So what else to say about this? Yes. So I'm doing a bunch of tricks. Actually the hardest part about this is not-- oh, there's a lot of latency. Ooh-ooh. This may not be a 100-- oh.
I was going to say, this is probably not going to be 100% speed run. I'm going to give it one more shot while I talk.
So one of the tricks I'm doing is, the Nintendo only has those 13 colors. So I am switching the palette and the scroll offset a lot in order that every other frame-- I need this for safety-- in order that every other frame-- oh, my goodness. Yeah, you can't tell, but there's maybe 500 milliseconds of latency between my presses. It's not normally like that. It's just this cheap '80s system that this opera house has.
I'm just kidding. I'm just kidding. I love you, AV folks. Everything is working really great.
Yeah, so I'm vibrating the screen back and forth at 60 Hertz so that I don't get the same sort of 8x1 grid that the Nintendo sort of forces upon me. And this gives me smoother both color resolution and sort of pixel resolution.
So OK, that's that. I hope you understand this, this, the improper hierarchy, how this leads in. I considered doing a quine, a quine Nintendo. And that would look like this. This is where I'm running a Nintendo emulator inside the Raspberry Pi, and then processing all its graphics.
Oh, you like that one better. Ah. I actually thought that the Super Nintendo one was a better joke when I was thinking about it. But now I know. The clapometer never lies.
I want to play, but I know it's boring for you to watch that. So, oh, my, the graphics have really gone awry. Well, let's just get back in the talk. I'm almost done. This is the very end.
So I could reverse emulate the CPU. And you could unlock some better. You could make the CPU faster, basically, by streaming it, only constant reads and writes. But I want to just connect this back, just deconstruct. So we got to have some kind of connecting it back to big ideas.
So this technology is good, perhaps, for nostalgic hardware, making nostalgic hardware, bring it into the modern era-- calculators, the Nintendo, Super Nintendo, Nintendo 64, whatever-- the Game Cube.
But maybe there's some other uses. What's another piece of hardware that we have nostalgia for? How about the human brain?
I feel like--
I feel like we should think about these things, because AI, it seems obvious to me that we will succeed at AI. And that's maybe not a good thing. I worry about that-- not only because it could destroy us, and all of society, but I also I really don't the idea of feeling left behind.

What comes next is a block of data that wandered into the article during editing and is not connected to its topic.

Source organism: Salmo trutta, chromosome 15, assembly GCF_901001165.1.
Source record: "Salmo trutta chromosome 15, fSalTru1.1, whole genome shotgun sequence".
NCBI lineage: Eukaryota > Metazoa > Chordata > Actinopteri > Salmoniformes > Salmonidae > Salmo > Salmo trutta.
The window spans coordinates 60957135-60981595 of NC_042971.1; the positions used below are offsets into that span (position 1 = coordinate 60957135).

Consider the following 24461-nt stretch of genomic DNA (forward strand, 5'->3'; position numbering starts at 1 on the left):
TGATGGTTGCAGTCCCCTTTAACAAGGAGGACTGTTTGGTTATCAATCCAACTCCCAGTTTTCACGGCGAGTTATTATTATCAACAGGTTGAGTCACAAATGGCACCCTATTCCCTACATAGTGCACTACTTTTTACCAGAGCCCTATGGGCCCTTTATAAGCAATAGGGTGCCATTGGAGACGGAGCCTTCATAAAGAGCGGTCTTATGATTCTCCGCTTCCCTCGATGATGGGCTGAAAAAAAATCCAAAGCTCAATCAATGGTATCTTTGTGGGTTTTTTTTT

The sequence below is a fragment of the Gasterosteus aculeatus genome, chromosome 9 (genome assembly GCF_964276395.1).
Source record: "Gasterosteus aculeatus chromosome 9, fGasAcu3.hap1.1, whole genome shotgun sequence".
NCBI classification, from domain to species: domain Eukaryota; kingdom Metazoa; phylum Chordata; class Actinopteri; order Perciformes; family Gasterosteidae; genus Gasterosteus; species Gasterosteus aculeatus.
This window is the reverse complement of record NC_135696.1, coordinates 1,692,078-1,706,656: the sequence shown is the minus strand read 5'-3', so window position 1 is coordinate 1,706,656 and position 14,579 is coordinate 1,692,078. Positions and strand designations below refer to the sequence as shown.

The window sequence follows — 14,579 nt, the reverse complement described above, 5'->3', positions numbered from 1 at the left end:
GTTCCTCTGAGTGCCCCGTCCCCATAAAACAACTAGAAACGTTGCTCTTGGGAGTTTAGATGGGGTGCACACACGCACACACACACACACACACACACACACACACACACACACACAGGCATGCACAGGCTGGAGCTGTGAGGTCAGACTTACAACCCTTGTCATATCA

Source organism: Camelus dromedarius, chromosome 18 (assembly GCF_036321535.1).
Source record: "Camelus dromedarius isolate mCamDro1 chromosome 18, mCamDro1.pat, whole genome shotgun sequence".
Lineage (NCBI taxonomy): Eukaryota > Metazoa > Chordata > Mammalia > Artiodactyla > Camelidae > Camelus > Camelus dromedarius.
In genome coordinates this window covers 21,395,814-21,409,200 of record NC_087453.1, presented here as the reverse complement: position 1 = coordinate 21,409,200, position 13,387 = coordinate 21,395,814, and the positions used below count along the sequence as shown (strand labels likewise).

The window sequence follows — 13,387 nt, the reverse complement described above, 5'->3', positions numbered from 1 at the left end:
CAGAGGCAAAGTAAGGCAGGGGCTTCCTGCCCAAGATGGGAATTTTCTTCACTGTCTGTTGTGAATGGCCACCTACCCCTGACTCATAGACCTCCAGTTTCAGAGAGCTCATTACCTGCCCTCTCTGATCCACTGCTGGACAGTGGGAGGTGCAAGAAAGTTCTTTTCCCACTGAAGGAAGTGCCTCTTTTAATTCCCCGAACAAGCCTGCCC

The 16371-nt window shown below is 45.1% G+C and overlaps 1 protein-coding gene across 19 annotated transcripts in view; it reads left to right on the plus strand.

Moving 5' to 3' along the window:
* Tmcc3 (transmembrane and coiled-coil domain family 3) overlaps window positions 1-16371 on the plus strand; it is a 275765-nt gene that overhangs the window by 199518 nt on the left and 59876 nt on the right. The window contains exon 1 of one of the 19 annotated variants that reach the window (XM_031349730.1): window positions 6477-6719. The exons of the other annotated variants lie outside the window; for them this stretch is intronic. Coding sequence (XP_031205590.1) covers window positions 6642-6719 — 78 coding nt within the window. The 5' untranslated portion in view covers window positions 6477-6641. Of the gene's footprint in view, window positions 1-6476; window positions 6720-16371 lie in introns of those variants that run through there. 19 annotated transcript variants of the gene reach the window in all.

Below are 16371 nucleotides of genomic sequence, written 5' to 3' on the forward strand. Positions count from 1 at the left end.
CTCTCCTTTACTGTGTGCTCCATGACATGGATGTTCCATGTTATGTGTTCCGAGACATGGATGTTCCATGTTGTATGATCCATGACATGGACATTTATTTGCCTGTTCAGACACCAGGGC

So we have AIs today that can play chess so well that it's not even fun to play at them, just as one kind of boring example. And I don't want to live in a world where there's these ultra smart, really cool robots, that are like, oh, you invented reverse emulation. Look what I invented. And then they show me this way better stuff.
So I would like it if we can somehow figure out how to make use of our legacy hardware in a future world. And one of the things I like about this thing, this talk, which is mostly a joke, is it taught me a little bit about what it might feel like to do that.
So I'm not talking about uploading your brain into the cloud or something. That would be emulation. I'm talking about reverse emulation.
So what if I replaced part of my legacy hardware, like my memories, with something that was vastly better than the actual hardware that I have? And obviously I haven't solved that by any stretch. And I'm not even working on it, because you can see how bad I am at electronics.
But if we were to solve that, if we understood the sort of logic family that is the human mind, and we could connect that up with, I would probably splurge for the high-end Raspberry Pi, because it's like my brain. Maybe I could have computer super powers.
And maybe that would feel like the following. I'm trying to understand what are the prime factors of this number, right? It's a big, boring number. Computers, this is easy for them. For us, it's a hard problem; sort of intractable problem.
So maybe I might be able to make it feel like I just know all of these things. Everything is just a part of my rote understanding of facts.
So I look at that number, and then I think, oh, I'll just sing myself the ABCs. (SINGING) A-B-C-D.
But then this board that I've embedded in my brain picks up. It notices this knocking. And it thinks, oh, I'll just now replace his memory with the answer to his question. (SINGING) A-B-C-D 472 866 02.
We'd also have to figure out how to make it rhyme, otherwise it wouldn't be very satisfying. But I think that, I don't know, it might work. And that tickled my fancy when I was working on this thing.
So that's a good thing, except we have a problem, which is that it is outlawed. The galaxy federal police in M510-- the year M510 made an order to destroy the Metroid of planet Symbath, and the mother brain, mechanical life brain. So we're also going to need to pass some new laws in order to do this. But otherwise I think we're in pretty good shape.
That's my talk. Visit me online at Tom 7, wherever that is-- Twitter or Google or something. And yeah, let's enjoy lunch. Thank you.